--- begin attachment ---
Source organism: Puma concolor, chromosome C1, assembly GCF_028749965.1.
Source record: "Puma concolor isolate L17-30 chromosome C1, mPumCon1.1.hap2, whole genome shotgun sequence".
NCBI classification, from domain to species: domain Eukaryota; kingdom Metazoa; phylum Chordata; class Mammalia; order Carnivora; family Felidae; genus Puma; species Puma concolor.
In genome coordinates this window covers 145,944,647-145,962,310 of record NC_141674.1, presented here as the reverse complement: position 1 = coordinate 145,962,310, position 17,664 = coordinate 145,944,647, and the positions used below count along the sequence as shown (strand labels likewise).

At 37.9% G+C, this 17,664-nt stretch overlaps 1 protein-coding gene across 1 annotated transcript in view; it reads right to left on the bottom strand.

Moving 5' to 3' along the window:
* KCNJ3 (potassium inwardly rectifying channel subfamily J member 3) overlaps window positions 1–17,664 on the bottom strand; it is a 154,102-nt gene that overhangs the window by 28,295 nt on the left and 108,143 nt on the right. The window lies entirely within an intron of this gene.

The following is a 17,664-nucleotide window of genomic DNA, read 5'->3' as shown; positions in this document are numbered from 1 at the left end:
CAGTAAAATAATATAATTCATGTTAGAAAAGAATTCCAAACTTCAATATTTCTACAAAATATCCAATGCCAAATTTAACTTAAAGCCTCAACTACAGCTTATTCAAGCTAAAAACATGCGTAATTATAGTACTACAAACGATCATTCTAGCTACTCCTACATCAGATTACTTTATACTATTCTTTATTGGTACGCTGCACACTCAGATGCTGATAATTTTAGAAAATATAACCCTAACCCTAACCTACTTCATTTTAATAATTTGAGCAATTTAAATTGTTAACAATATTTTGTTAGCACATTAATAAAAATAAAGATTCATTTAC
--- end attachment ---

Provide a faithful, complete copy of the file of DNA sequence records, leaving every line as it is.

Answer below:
Source organism: Puma concolor, chromosome C1, assembly GCF_028749965.1.
Source record: "Puma concolor isolate L17-30 chromosome C1, mPumCon1.1.hap2, whole genome shotgun sequence".
NCBI classification, from domain to species: domain Eukaryota; kingdom Metazoa; phylum Chordata; class Mammalia; order Carnivora; family Felidae; genus Puma; species Puma concolor.
In genome coordinates this window covers 145,944,647-145,962,310 of record NC_141674.1, presented here as the reverse complement: position 1 = coordinate 145,962,310, position 17,664 = coordinate 145,944,647, and the positions used below count along the sequence as shown (strand labels likewise).

At 37.9% G+C, this 17,664-nt stretch overlaps 1 protein-coding gene across 1 annotated transcript in view; it reads right to left on the bottom strand.

Moving 5' to 3' along the window:
* KCNJ3 (potassium inwardly rectifying channel subfamily J member 3) overlaps window positions 1–17,664 on the bottom strand; it is a 154,102-nt gene that overhangs the window by 28,295 nt on the left and 108,143 nt on the right. The window lies entirely within an intron of this gene.

The following is a 17,664-nucleotide window of genomic DNA, read 5'->3' as shown; positions in this document are numbered from 1 at the left end:
CAGTAAAATAATATAATTCATGTTAGAAAAGAATTCCAAACTTCAATATTTCTACAAAATATCCAATGCCAAATTTAACTTAAAGCCTCAACTACAGCTTATTCAAGCTAAAAACATGCGTAATTATAGTACTACAAACGATCATTCTAGCTACTCCTACATCAGATTACTTTATACTATTCTTTATTGGTACGCTGCACACTCAGATGCTGATAATTTTAGAAAATATAACCCTAACCCTAACCTACTTCATTTTAATAATTTGAGCAATTTAAATTGTTAACAATATTTTGTTAGCACATTAATAAAAATAAAGATTCATTTAC